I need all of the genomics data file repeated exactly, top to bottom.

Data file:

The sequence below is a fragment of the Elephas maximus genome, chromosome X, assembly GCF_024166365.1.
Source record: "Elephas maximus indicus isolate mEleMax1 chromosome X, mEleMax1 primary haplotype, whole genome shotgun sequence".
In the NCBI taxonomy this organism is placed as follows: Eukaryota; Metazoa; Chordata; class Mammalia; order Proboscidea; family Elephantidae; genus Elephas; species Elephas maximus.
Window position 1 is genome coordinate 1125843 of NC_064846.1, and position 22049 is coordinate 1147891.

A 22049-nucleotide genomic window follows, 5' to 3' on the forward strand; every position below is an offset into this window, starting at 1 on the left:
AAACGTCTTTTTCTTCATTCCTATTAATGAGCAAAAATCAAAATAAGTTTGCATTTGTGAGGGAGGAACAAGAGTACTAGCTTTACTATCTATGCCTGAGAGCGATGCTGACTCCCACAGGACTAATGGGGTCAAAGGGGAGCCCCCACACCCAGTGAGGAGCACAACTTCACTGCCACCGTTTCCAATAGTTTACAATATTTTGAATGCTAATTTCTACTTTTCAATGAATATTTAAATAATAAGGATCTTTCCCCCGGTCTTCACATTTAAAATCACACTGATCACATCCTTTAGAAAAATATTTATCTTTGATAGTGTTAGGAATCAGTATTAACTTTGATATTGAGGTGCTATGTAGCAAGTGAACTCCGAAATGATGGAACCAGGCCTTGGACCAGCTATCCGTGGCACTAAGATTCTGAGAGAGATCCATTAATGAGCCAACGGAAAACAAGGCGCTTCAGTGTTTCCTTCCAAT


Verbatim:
The sequence below is a fragment of the Elephas maximus genome, chromosome X, assembly GCF_024166365.1.
Source record: "Elephas maximus indicus isolate mEleMax1 chromosome X, mEleMax1 primary haplotype, whole genome shotgun sequence".
In the NCBI taxonomy this organism is placed as follows: Eukaryota; Metazoa; Chordata; class Mammalia; order Proboscidea; family Elephantidae; genus Elephas; species Elephas maximus.
Window position 1 is genome coordinate 1125843 of NC_064846.1, and position 22049 is coordinate 1147891.

A 22049-nucleotide genomic window follows, 5' to 3' on the forward strand; every position below is an offset into this window, starting at 1 on the left:
AAACGTCTTTTTCTTCATTCCTATTAATGAGCAAAAATCAAAATAAGTTTGCATTTGTGAGGGAGGAACAAGAGTACTAGCTTTACTATCTATGCCTGAGAGCGATGCTGACTCCCACAGGACTAATGGGGTCAAAGGGGAGCCCCCACACCCAGTGAGGAGCACAACTTCACTGCCACCGTTTCCAATAGTTTACAATATTTTGAATGCTAATTTCTACTTTTCAATGAATATTTAAATAATAAGGATCTTTCCCCCGGTCTTCACATTTAAAATCACACTGATCACATCCTTTAGAAAAATATTTATCTTTGATAGTGTTAGGAATCAGTATTAACTTTGATATTGAGGTGCTATGTAGCAAGTGAACTCCGAAATGATGGAACCAGGCCTTGGACCAGCTATCCGTGGCACTAAGATTCTGAGAGAGATCCATTAATGAGCCAACGGAAAACAAGGCGCTTCAGTGTTTCCTTCCAAT